I usually don't read memoirs or biographies, because I'm not very interested in other peoples lives. I prefer the fantasy world and science fiction stories. However, when I read the synopsis of All Better Now, I got really intrigued by the fact that Emily has had the 'luck' of being hit by a car, to be saved from her benign brain tumor.
The book started out somewhat confusing, because it is written from the point of view of Emily at a young age. She keeps having tantrums and she is often angry, but she doesn't understand why. You can see that it's very frustrating for a young girl to be the outsider at school, to be mocked at and (very heartbreaking), getting taken advantage of by 'so called' friends. I admired that Emily could distinguish between real interest from people and the fake interest.
When the imaginary friend starts to write letters, it gets a little strange. Especially when some of the stories seem so real, you start to doubt if the friend is still imaginary or that he is somehow real. The second part of the book was even better to read. Probably due to the fact that the tumor was removed and Emily had a little better perspective of the world. I couldn't help but marvel about Emily's endurance during all of what she went through. With self mockery: I'm the lucky-girl-because-I -got-hit-by-a-car and perseverance, she builds up her life. Dealing with the lack of use of her hand and the Whoo-head and just keep going.
So, my utmost respect for Emily Wing Smith and four stars for this book (I received an ARC from FirstToRead).
zondag 13 maart 2016
Published: March 2016
A novel of love, forgiveness, and the unbreakable bonds of family from award-nominated author Marin Thomas . . .
When it comes to family, Ruby Baxter hasn’t had much luck. The important men in her early life abandoned her, and any time a decent boyfriend came along, she ran away. But now Ruby is thirty-one and convinced she is failing her teenage daughter. Mia is the one good thing in her life, and Ruby hopes a move to Kansas will fix what’s broken between them.
But the road to redemption takes a detour. Hank McArthur, the biological father Ruby never knew existed, would like her to claim her inheritance: a dusty oil ranch just outside of Unforgiven, Oklahoma.
As far as first impressions go, the gruff, emotionally distant rancher isn’t what Ruby has hoped for in a father. Yet Hank seems to have a gift for rehabilitating abused horses—and for reaching Mia. And if Ruby wants to entertain the possibility of a relationship with Joe Dawson, the ranch foreman, she must find a way to open her heart to the very first man who left her behind.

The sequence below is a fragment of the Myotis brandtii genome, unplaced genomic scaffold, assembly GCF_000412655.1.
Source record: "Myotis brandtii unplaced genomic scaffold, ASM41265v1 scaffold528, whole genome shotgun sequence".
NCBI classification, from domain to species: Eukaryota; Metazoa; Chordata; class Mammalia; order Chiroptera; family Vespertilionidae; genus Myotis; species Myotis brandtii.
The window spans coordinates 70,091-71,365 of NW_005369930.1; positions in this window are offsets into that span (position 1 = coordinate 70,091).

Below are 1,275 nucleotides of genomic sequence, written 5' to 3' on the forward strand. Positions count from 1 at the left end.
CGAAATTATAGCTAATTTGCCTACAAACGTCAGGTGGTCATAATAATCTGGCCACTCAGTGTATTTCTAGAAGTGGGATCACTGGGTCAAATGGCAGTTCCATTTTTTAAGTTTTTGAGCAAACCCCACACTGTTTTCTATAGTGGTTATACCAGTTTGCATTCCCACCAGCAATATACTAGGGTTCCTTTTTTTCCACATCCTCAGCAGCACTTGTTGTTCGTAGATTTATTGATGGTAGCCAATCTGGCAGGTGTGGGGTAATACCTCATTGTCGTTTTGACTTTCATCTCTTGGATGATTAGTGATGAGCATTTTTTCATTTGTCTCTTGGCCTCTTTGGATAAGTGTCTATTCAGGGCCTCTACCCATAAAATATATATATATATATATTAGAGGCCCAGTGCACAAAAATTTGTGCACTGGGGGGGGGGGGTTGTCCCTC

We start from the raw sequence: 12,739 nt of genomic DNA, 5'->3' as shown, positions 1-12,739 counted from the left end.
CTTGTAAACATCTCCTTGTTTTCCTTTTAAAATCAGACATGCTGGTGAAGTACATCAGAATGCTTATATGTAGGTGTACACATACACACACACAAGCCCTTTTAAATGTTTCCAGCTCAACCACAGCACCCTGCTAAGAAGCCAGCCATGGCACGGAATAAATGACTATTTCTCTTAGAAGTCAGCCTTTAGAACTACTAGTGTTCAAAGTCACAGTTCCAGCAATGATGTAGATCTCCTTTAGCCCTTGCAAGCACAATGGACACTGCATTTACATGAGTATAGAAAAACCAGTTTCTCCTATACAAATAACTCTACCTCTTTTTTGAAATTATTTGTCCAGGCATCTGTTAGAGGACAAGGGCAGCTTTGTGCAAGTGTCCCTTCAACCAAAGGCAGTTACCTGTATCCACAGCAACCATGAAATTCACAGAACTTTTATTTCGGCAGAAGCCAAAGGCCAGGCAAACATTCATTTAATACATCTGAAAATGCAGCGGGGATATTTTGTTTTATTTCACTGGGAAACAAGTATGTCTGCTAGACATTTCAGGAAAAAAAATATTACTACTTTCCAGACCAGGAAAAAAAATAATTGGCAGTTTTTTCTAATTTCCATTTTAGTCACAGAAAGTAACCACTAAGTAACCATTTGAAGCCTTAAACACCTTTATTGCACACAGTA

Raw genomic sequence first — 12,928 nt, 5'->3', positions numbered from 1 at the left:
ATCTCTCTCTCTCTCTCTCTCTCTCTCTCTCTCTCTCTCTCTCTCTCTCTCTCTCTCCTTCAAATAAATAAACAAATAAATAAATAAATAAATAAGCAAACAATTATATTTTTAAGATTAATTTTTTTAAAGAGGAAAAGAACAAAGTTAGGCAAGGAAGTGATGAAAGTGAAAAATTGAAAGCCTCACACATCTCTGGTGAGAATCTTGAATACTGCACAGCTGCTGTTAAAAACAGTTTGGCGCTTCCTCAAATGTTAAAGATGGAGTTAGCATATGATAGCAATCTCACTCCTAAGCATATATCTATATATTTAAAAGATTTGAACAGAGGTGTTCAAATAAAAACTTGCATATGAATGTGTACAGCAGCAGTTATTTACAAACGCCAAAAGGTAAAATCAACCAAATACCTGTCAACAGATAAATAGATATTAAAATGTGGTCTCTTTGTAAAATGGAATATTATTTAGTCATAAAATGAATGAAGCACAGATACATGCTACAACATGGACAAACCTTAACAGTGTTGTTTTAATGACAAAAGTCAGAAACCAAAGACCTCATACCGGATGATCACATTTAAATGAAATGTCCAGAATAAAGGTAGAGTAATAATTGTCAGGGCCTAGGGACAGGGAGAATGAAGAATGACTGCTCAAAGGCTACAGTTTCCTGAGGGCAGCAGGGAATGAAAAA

The blurb of The Promise of Forgiveness was enough to get me curious. At first, the story of Ruby and Mia was getting of at a slow pace, so I was wondering if I should read on, or that the blurb just gave the total story away. However, halfway through the book I got hooked on Joe and the curious incidents happening at the range. The strain in the relationship between Ruby and Mia is perfectly shown and having a near teenager myself, I got a little prevision of what my life will look like in a few years with a stubborn teenager... So totally recognizable. Hank was the grumpy old man character, with a hidden golden heart. Of course he has done wrong by abandoning Ruby, but if you read all he has been through, you start to feel sympathy for the man, just like Ruby. And Joe, what a lovely character. I just wanted to hug him for all the sorrow he must feel. I actually think that in real life, he is much too nice for Ruby, because she can be a little closed off and just... mean. But after all the events and incidents at the range, maybe Ruby will settle and become a better version of herself. The underlying story of the sheriff and the women in Unforgiven was a little confusing at some points, but it was certainly entertaining. Let's just say: never get caught with your pants down... Hilarious. So in all an easy read, which kept you wondering about several things, including the motives of Ruby's mother to leave Hank and her whereabouts in the last twenty years. There wasn't a very satisfying answer to this, so when I was done with the book I still had a little nagging feeling about this. However, it was a good read. So three out of five stars for The Promise of Forgiveness. I received an ARC from FirstToRead in exchange of an honest review.